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Colistin Induced Hypercapnic Respiratory Failure: Old Drug, Toxicity Revisited FREE TO VIEW

Amith George Jacob, MD; Patricia Macias, MD; Ashima Sahni, MD; Amrutha Mary George, MD
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John H. Stroger Hospital, Chicago, IL

Chest. 2014;146(4_MeetingAbstracts):321A. doi:10.1378/chest.1991803
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SESSION TITLE: Critical Care Student/Resident Cases

SESSION TYPE: Medical Student/Resident Case Report

PRESENTED ON: Tuesday, October 28, 2014 at 04:30 PM - 05:30 PM

INTRODUCTION: Increase in multidrug resistant gram negative bacilli has led to the re-emergence of colistin use in sepsis. Colistin neurotoxicity can prolong ventilator dependance by causing respiratory failure. We report a novel case of colistin toxicity presenting as hypercapnic respiratory failure

CASE PRESENTATION: A 75 year old on dialysis presented with abdominal pain and intermittent fevers for 3 days. On examination she was febrile, tachycardic, tachypneic and hypotensive with right upper quadrant abdominal tenderness. Laboratory investigations revealed leukocytosis with bandemia. She was started on crystalloids, pressors, vancomycin, piperacillin-tazobactam.Further workup revealed cholangitis for which she underwent endoscopic drainage.On day 2 of admission blood cultures were positive for Klebsiella Pneumoniae resistant to carbapenemase for which colistin therapy was started On day 4 she developed sudden hypercapnic respiratory failure requiring intubation. A-a gradient was normal on ABG raising concern for neuromuscular disorder or hypoventilation. No obvious cause for respiratory deterioration was identified. A diaphragmatic EMG revealed low action potential with normal conduction velocities. Given duration and timing of clinical deterioration critical care myopathy was unlikely. Colistin induced neurotoxicity was suspected and she was switched to gentamicin. She improved in 48 hours and was successfully extubated. Rest of her hospitalization was uneventful

DISCUSSION: ​Respiratory failure from colistin associated toxicity is seldom reported. Neurotoxicity incidence from the largest study till date is 7.3%1. Colistin acts via disruption of cholesterol cell membranes making highly lipid rich neurons more vulnerable to toxicity. Proposed mechanism of colistin neurotoxicity involves blockade of presynaptic acetylcholine release, usually exacerbated by renal disease, hypocalcemia or use of other neurotoxic drugs. Respiratory muscle paralysis is more common when administered to critically ill patients with multiple comorbidities and can occur with both parenteral or inhaled2 forms. Cases usually present with respiratory muscle fatigue that progresses to apnea and is more common in patients with renal disease3 given the fact that colistin is renally cleared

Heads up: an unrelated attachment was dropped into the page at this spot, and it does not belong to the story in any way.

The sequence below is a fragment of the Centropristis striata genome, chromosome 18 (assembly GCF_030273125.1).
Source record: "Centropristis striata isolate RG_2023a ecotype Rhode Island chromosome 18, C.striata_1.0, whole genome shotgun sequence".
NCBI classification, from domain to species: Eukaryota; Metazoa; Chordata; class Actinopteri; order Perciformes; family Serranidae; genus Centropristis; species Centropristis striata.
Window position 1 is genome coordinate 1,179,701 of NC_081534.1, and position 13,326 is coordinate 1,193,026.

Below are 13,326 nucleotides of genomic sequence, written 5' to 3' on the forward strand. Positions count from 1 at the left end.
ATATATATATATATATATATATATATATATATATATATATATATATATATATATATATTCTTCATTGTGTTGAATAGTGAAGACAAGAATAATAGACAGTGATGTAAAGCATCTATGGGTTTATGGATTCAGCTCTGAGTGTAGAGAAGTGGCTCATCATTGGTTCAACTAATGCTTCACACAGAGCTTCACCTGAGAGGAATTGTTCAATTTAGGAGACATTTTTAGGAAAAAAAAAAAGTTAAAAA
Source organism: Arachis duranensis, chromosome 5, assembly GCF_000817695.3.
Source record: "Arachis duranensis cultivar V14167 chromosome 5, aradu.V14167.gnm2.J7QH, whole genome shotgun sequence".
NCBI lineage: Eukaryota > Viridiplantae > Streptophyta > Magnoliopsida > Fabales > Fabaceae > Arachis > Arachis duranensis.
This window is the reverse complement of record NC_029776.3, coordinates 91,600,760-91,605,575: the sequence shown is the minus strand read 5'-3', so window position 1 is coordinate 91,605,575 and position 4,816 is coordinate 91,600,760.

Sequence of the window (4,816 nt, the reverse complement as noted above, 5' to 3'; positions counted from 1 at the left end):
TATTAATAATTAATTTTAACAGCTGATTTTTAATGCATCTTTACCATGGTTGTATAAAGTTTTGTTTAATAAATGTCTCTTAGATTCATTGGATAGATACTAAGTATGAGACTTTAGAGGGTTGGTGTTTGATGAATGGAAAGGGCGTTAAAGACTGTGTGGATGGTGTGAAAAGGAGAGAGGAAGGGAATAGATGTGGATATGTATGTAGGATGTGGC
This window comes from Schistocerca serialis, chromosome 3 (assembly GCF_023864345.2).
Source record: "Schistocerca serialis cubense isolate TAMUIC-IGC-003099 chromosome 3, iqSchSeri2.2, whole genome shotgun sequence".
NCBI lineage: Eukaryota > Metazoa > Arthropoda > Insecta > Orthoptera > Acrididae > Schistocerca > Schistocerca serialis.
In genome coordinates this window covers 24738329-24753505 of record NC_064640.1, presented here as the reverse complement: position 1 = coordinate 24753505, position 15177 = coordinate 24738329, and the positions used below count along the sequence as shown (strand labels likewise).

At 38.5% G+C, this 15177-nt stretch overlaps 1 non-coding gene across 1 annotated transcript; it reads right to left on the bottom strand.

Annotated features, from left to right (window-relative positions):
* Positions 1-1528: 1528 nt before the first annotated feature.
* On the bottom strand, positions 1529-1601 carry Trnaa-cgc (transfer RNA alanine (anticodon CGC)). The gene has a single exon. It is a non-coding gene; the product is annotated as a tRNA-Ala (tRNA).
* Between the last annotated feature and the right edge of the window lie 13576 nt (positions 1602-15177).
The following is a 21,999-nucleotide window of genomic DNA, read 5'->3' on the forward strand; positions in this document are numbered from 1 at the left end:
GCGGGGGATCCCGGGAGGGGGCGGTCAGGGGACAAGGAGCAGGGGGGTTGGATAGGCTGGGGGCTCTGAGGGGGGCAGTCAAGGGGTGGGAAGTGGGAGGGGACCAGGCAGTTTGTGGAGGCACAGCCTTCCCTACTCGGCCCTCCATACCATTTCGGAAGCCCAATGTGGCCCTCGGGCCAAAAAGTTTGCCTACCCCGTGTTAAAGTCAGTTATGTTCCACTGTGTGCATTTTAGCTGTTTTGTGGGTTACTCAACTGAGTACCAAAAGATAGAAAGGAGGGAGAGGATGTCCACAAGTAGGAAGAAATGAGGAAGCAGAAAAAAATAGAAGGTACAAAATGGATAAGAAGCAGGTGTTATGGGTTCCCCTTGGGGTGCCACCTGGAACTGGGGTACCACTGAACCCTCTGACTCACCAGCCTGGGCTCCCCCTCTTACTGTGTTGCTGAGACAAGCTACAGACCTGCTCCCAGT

CONCLUSIONS: In our patient the time-frame of events and recovery following discontinuation of colistin were not suggestive of critical care myopathy. Though most common side effects are nausea and nephrotoxicity physicians need to be aware of possible neurotoxicity especially given its frequent use in the multi-drug resistant microbial era

Reference #1: Falagas et al.Toxicity of polymyxins:a systematic review of the evidence from old and recent studies.Crit Care 2006

Reference #2: Koch-Weser et al.Adverse effects of sodium colistimethate:manifestations and specific reaction rates during 317 courses of therapy.Ann Intern Med 1970

Reference #3: Lindesmith et al.Reversible respiratory paralysis associated with polymyxin therapy.Ann Int Med 1968

DISCLOSURE: The following authors have nothing to disclose: Amith George Jacob, Patricia Macias, Ashima Sahni, Amrutha Mary George

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